Failure seems to be something that is frowned upon and treated as an embarrassment and as something that sets you back for life. But there is another philosophy in thinking that failure actually enables growth and change. Failure is also part and parcel of experimentation and the results informs on future successes. This project is a prime example of failure and an establishment of successful techniques that resulted from it.
I don’t have a penchant for jewellery, especially rings but occasionally, I would wear something I really like. I had always wanted a signet ring but those rings are either too big for me or looks very traditional. I would also like a beautiful jewel on it but budget wise, I can only afford a coal. What I decided was to make my own using silver metal clay and experiment with glass enamelling.
My usual method of making a ring involve taking a cap of a tube of sample size hand lotion and coiling a rolled strip of metal clay on. Although this technique is effective, the results are often rudimentary. This time, I wanted to create something more sculptural and had been eyeing on a cushion style signet ring. I knew that the only way to do this was to build the cushion shape and stick it on the lotion cap before coiling the shape around the form. When the clay was dry, I carefully removed the ring but it disintegrated before my eyes. Some of the bits were stuck to the cap and I did not roll the clay thick enough to withstand the force of me prising the clay off the cap.
My second attempt involved me creating the ring in cardboard before sliding this cardboard form onto the lotion cap. I then coiled and shaped the clay around the cardboard form to ensure that the shape was right. Id din’t need to get it too perfect as I was going to sand the surface when the clay was dry. This method worked a treat and as the cardboard form was going into the kiln together with the clay ring, I didn’t need to remove it. When the clay dried, I sanded everything down to ensure that there was no sharp edges or rough surfaces.
The ring went into the kiln and I held my breath as I peered into the viewing window to see if everything was still in one pice. At the end of the sintering process, I removed the now solid ring and was very happy with the outcome.
The next step was the glass enamelling. Initially I wanted to create a very basic ‘Archibald Knox’ style enamelling where the glass looked like a blend of watercolours. This was how I started.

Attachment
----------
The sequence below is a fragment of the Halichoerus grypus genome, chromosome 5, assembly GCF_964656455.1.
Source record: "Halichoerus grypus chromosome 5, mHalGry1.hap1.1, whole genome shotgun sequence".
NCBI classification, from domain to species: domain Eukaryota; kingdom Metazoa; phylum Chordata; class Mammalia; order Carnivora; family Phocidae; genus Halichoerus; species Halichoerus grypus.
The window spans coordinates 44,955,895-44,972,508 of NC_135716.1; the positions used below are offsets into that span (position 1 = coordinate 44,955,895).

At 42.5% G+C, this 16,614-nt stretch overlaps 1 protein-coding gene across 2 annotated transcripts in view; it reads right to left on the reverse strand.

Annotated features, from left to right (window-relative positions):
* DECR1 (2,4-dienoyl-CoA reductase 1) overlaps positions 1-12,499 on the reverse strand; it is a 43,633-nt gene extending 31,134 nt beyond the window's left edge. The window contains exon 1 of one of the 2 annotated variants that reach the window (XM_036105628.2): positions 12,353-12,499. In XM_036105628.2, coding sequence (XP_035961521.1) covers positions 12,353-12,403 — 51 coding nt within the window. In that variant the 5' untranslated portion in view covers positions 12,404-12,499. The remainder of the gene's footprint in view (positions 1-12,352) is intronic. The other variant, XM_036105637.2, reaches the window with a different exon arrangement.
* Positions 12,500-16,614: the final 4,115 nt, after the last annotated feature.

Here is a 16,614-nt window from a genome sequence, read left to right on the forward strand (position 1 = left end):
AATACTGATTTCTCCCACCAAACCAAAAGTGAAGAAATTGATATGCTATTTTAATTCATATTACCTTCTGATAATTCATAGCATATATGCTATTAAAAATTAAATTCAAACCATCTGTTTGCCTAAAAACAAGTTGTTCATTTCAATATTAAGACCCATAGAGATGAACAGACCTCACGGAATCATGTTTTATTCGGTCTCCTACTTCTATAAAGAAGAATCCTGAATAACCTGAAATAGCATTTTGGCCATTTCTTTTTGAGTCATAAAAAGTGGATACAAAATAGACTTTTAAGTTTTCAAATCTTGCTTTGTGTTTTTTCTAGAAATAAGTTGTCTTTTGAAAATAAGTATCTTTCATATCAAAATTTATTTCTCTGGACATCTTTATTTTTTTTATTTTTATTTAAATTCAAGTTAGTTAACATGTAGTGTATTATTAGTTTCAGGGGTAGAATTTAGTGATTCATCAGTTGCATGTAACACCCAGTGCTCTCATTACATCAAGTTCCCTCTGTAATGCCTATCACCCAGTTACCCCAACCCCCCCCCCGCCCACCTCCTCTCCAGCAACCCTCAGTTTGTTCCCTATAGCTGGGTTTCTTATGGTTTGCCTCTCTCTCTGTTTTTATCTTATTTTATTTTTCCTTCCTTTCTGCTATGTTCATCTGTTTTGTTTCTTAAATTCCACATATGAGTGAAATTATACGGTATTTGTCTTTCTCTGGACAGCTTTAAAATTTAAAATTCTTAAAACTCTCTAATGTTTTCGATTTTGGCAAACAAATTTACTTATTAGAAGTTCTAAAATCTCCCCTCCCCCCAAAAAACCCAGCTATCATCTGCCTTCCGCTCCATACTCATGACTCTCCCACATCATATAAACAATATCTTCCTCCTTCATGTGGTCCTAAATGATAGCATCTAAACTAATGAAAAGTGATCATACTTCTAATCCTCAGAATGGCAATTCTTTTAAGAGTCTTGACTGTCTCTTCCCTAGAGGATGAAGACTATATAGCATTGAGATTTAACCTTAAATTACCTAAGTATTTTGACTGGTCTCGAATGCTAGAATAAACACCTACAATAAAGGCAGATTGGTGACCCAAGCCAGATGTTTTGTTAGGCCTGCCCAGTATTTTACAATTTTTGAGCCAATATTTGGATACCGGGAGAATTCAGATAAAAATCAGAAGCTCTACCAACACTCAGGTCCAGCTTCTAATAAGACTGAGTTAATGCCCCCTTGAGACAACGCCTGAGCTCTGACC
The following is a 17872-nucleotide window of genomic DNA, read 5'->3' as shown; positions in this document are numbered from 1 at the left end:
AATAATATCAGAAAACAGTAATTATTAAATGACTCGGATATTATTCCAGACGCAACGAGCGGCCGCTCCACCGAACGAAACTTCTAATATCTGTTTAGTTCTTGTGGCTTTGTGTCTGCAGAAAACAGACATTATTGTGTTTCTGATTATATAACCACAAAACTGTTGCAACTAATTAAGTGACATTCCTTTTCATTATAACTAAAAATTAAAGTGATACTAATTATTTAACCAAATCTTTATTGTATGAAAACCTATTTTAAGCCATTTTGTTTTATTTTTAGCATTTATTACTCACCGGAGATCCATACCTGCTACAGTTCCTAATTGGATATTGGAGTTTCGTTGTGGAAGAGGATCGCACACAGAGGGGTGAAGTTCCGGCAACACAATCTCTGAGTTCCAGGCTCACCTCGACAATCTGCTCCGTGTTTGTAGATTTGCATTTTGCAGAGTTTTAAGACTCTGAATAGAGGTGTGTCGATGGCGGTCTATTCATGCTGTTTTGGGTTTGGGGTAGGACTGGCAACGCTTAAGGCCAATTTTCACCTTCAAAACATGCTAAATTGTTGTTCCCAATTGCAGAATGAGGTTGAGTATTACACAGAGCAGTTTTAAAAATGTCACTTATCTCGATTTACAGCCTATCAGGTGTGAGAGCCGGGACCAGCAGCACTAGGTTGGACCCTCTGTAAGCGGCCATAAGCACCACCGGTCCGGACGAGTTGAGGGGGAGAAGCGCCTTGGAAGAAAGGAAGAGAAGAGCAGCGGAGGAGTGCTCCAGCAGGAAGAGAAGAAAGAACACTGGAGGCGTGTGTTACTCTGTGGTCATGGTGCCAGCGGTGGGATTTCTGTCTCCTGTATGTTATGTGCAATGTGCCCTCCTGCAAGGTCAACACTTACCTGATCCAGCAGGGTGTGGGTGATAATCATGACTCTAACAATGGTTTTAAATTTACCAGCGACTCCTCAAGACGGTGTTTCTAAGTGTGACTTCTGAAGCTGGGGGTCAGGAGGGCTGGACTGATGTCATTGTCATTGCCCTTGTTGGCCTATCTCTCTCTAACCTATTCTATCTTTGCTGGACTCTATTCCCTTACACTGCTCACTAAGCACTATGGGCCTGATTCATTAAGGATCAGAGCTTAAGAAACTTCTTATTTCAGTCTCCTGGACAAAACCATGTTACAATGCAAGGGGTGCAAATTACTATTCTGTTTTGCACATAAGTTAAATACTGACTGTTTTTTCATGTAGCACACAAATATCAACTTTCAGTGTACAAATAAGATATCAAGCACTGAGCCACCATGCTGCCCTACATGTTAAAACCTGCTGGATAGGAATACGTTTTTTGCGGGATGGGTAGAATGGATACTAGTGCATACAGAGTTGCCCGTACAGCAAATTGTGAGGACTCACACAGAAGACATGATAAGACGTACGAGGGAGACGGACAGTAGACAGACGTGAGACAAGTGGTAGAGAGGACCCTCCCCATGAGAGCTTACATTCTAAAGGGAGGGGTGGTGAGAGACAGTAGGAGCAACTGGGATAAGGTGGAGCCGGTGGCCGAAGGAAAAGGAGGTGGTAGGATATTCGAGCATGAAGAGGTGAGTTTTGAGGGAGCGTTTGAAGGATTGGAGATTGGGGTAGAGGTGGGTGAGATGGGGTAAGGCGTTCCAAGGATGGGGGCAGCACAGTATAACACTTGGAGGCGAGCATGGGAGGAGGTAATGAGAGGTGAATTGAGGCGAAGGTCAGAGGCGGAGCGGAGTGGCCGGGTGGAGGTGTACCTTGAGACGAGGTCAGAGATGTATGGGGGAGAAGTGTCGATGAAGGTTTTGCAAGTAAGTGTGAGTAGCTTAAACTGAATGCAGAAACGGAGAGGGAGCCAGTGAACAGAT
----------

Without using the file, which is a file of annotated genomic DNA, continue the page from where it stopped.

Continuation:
On my previous attempt, I used a blow torch to melt the glass but I must not have put enough adhesive compound as the glass powder all rolled into a ball when it melted instead of a smooth surface. I decided to go back to my old method of using the kiln on my second attempt. When I took it out, I didn’t really like how the colours melded together so I applied a bit more glass powder and used the blow torch again. And of course, the glass powder rolled up into a ball again but this time it was stuck permanently on the surface of the enamelling. Some of the colours also changed when I blow torched it. Anyway, not waiting to give up, I put it back in the kiln and the glass melted into a smooth surface. When I took it out this time, the enamelling looked like marbling.
What a happy accident. I never knew that using both the kiln and blow torch could result in this effect. The only thing I needed to do was remember how I achieved this result and hope that I can replicate it in the future.
When the enamelling was done, I burnished the silver and gave it a silver hallmark. Although technically the silver is 95% pure, anything less than 95.8% should be hallmarked as 925, i.e. Sterling silver and anything about 95.8% as Britannia Silver.
One thing that I need to remember for any future ring projects is to find a bigger cap as the one I have will only fit my ring finger. The silver clay shrinks about 12% so the original form before firing fits on my index finger.
I guess that’s the great thing about experimentations. I didn’t go to school to study jewellery making and my only lessons was watching my dad solder pieces of gold together (he was also self taught) and watching craftsman making gold jewellery when my dad visited them. As with enamelling methods, I had to improvise from the basic instructions found on the internet. However, this meant that I’m not influenced by any particular advice and thus am allowed to fail or as I would say, experiment.
This makes me wonder if creativity can be taught? Essentially you are taught the teacher’s way of approaching a problem but the same answer can arise from different methods. I guess the best schooling is when everyone learns for everybody as this symbiotic way of ensures that there is continual progression for both teacher and student. After all, we should also learn from other people’s mistakes.